Tuesday, January 26, 2010

Open Letter to Greg Sowell

Greg Sowell

Dear Mr. Sowell,

Congratulations on your hire as the City of Richardson's first director of communications. Richardson is a fine place to live, work, and play. Improved community outreach by the city government can help ensure it remains that way.

After the jump, some unsolicited advice. (You'll get a lot of that.)

First, a word of caution. The critics' knives are already out. You are being called the chief propagandist of the city. They say that you are being hired for spin-control, that your position (and salary) is just another fleecing of the public. You won't have a honeymoon period. You won't be given the benefit of the doubt. Ulterior motives will be suspected for everything you do. Mistakes will be ascribed to malice, not inexperience or unfamiliarity with Richardson. But all is not lost before you even start. On the bright side, the number of knee-jerk critics is small. Your challenge is not to win them over (you probably can't), but to keep them from poisoning the relationship between the city government and residents at large.

Start by picking the low-hanging fruit. For example, I read of your hire on the websites for The Dallas Morning News and Pegasus News. They published the press release issued by the city announcing your hire. Where I couldn't find the announcement was on the city's own website. Why is that? There's a "City News" section on the homepage, but no announcement there. I couldn't find the press release under any of the numerous pull-down menus, either. Maybe it's there, somewhere, but finding almost anything on the website is a challenge. For example, why is "Holidays/Trash Pickup" found under "Resident Interest" but "Brush and Bulk Pickup" found somewhere else under "Services"? A major re-organization of the website is in order. Combine that with better use of emerging social media (email, blogs, Twitter, Facebook, etc.). The potential to leverage the city's Internet presence for everyone's advantage is significant.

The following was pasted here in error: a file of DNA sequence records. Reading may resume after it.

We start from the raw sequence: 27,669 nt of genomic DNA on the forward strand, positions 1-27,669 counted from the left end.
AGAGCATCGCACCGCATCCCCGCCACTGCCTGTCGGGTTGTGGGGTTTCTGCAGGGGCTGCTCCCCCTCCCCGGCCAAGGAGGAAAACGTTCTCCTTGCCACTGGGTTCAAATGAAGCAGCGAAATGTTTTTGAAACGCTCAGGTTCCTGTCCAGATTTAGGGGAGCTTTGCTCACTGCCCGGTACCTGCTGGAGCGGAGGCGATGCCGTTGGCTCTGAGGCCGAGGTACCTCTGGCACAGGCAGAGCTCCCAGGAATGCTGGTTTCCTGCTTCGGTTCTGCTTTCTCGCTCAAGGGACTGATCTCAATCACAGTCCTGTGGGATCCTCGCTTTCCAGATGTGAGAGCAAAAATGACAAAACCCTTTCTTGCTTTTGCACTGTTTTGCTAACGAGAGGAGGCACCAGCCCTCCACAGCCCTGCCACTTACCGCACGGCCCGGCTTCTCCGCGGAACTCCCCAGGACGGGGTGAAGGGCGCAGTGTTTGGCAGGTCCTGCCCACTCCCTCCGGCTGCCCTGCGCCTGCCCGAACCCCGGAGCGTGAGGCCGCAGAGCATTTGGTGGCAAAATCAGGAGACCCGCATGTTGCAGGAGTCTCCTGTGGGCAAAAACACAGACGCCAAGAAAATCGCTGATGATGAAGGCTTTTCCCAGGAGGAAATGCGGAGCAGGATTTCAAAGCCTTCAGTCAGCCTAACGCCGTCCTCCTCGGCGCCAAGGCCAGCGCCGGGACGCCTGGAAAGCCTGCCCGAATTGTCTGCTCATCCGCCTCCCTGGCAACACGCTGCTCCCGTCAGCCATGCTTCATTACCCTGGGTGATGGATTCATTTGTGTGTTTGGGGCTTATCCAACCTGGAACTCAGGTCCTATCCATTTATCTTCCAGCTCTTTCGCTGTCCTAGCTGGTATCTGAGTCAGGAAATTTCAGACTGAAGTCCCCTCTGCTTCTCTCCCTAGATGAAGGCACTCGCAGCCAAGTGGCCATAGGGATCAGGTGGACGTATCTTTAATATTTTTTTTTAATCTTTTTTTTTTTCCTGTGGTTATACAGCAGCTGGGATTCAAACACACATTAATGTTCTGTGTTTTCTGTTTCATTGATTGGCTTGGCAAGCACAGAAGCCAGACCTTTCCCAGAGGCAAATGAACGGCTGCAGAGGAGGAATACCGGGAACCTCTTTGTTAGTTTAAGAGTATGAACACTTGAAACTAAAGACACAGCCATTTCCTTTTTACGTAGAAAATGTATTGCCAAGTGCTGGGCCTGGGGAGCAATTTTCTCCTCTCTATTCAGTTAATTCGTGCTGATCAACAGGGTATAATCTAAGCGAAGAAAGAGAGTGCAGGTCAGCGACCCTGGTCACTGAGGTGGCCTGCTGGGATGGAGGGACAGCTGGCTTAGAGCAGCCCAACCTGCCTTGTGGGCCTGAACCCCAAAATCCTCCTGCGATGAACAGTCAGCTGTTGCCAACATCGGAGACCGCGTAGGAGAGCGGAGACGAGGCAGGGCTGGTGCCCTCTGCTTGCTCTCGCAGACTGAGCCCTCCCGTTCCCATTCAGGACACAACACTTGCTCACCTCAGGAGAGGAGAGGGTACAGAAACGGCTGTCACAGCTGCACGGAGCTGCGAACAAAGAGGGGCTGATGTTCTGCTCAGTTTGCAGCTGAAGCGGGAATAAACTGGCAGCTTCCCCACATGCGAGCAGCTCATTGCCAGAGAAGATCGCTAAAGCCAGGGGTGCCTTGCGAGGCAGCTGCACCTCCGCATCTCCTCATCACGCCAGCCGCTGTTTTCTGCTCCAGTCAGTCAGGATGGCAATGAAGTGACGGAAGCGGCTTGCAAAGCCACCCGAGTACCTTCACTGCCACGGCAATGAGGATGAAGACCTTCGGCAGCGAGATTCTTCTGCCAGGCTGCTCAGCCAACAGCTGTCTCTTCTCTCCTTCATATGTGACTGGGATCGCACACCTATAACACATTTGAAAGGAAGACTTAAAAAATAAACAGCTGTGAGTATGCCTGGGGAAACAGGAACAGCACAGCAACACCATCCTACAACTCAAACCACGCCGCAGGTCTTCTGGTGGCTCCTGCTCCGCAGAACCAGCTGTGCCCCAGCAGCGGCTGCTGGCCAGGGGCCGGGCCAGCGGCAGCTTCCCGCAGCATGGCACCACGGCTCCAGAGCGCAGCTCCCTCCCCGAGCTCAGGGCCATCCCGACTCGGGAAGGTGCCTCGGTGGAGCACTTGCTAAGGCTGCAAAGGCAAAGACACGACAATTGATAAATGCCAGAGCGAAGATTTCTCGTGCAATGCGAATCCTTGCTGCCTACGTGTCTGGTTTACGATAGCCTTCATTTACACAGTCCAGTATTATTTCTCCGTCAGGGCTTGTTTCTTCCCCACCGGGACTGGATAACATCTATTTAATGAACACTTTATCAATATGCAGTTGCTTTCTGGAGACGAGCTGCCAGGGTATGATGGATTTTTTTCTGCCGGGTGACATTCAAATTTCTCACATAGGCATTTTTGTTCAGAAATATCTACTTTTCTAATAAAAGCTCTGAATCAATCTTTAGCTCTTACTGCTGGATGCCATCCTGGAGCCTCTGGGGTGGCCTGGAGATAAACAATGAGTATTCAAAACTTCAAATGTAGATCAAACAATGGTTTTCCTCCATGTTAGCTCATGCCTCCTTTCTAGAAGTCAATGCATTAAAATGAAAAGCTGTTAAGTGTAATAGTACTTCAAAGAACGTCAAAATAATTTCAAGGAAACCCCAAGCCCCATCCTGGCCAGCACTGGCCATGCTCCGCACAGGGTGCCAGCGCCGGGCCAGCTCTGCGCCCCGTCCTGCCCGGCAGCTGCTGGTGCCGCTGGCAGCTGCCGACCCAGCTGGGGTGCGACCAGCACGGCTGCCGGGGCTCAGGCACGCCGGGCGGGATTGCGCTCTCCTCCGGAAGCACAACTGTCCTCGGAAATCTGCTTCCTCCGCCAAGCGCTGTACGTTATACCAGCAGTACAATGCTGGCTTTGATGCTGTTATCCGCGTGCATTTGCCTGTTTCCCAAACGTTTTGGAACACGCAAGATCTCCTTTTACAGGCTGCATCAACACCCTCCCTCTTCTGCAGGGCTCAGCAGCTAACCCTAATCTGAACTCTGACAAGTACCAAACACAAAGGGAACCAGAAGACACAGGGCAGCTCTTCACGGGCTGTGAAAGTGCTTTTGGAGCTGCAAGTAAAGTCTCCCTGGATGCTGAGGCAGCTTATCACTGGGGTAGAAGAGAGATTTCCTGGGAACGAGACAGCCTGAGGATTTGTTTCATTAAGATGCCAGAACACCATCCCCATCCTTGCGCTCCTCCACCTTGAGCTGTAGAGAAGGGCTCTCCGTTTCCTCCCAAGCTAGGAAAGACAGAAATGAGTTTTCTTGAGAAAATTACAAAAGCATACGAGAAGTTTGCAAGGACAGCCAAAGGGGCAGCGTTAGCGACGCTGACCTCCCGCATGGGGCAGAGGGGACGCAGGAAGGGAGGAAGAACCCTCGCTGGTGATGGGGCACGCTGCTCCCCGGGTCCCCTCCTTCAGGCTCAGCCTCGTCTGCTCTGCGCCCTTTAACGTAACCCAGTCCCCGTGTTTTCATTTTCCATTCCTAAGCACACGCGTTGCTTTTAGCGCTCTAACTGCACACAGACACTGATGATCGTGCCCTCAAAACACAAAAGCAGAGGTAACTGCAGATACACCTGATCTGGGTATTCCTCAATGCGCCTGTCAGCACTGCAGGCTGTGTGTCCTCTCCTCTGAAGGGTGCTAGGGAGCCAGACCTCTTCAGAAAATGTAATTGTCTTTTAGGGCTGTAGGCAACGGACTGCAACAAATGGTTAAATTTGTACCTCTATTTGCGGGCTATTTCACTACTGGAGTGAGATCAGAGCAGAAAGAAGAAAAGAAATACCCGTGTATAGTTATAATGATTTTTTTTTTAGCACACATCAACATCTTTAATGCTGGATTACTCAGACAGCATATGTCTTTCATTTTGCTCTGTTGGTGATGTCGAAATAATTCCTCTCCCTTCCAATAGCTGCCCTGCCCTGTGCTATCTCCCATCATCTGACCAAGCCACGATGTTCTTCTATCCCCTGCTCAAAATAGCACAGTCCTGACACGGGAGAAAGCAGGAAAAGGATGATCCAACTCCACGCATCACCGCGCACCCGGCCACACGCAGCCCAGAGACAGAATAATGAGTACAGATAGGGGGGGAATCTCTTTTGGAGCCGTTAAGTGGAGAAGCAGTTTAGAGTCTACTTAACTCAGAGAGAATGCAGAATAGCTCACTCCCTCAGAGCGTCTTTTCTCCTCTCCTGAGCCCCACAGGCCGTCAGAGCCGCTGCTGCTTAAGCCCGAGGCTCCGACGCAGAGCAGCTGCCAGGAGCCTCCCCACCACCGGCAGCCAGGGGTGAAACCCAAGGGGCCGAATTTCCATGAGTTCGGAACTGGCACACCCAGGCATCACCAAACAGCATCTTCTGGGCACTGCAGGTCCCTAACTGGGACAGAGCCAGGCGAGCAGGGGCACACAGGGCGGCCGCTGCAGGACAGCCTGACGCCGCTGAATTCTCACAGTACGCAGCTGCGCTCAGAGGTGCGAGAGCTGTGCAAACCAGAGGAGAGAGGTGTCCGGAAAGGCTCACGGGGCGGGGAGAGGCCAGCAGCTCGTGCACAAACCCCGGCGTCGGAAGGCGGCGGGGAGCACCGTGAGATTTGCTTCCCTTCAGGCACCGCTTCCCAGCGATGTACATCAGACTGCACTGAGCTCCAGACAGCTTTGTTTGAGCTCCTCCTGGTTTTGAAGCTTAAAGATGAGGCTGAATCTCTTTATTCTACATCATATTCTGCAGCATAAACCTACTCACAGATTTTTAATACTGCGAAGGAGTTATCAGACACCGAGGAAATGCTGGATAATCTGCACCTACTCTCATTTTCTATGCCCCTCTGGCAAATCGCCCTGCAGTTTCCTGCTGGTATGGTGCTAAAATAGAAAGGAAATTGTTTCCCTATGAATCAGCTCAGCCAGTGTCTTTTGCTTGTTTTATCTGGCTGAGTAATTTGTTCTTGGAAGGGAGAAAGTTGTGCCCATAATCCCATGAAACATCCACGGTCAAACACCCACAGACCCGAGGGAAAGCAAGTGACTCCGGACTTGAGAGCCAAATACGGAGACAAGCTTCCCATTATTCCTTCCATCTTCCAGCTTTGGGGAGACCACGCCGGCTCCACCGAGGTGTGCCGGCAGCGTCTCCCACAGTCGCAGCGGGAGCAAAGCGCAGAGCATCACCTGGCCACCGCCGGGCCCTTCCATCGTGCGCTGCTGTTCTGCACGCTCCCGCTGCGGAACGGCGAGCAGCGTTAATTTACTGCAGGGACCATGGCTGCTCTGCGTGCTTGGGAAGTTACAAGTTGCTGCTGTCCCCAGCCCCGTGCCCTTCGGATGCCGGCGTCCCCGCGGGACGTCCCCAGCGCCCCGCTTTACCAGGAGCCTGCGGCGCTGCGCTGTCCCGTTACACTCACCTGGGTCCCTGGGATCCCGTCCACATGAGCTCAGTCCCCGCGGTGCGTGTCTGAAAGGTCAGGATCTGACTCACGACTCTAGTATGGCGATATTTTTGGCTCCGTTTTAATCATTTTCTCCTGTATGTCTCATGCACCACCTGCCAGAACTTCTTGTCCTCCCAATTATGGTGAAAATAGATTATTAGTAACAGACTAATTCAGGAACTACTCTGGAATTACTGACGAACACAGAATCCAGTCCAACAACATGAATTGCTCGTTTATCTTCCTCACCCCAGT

You also have to tackle the harder stuff. The major issue in last year's city council election was government transparency. That meant different things to different people, but common requests were for televised city council meetings (since achieved), an online city checkbook and budget details (status? who knows), and responsive fulfillment of open records requests (growing steadily).

Richardson residents don't want just a spokesman for the city government. Residents don't want a middleman between city government and them. Those 20th century roles are still needed, but technology exists today to open government, to disintermediate government and empower residents to learn and understand what their government is doing for them and involve them in the work. Facilitating that should be your role.

Even if you succeed in opening up all of the government's business to public inspection that doesn't mean the public will avail themselves of the information. You also need a proactive community outreach program, perhaps the hardest challenge of all. All the technology in the world won't substitute for face-to-face interaction with the city's residents.

A recent example illustrates how much work is needed. A recent city council meeting featured a proposal for a long-range plan for parks and recreation, including building a gymnastics center at the RISD's MST magnet school. During the visitors section of the meeting, when the public is allowed to address the council, a neighborhood resident spoke out against the proposal, saying she learned of it only a few days before it was presented to the council. Because of that oversight, the city now must overcome not only neighborhood opposition to the plan (which might have existed in any case - NIMBY is a universal attitude, after all), but suspicion that the city doesn't care about neighborhood opinion.

Your challenge, Greg Sowell, is to step up local government's two-way communication with residents. Representatives of the city should be at every homeowners' association meeting, speaking and listening. The city council and city manager and staff should hold town hall meetings around the city regularly, perhaps dedicated not just to current neighborhood issues but also to issues the city can see coming but maybe the neighborhood doesn't. The city should make more use of polls and focus groups and work groups to listen to residents.

But you don't need me to tell you the tools to use. You've got more than 20 years of experience as a communications professional. The question is to what ends will you apply all that knowledge and experience. The City of Richardson talks about "new communications, marketing, and open governance initiatives." The path of least resistance will be to fall back on producing feel-good marketing presentations for the city. Your team can do that in its sleep. What Richardson really needs is someone who can solve the tough problem of opening government up to the public and forging an active partnership between local government and residents for the good of all. We're counting on that someone being you. Welcome aboard.

Thanks for listening. Now get to work.

With good wishes,
Mark Steger

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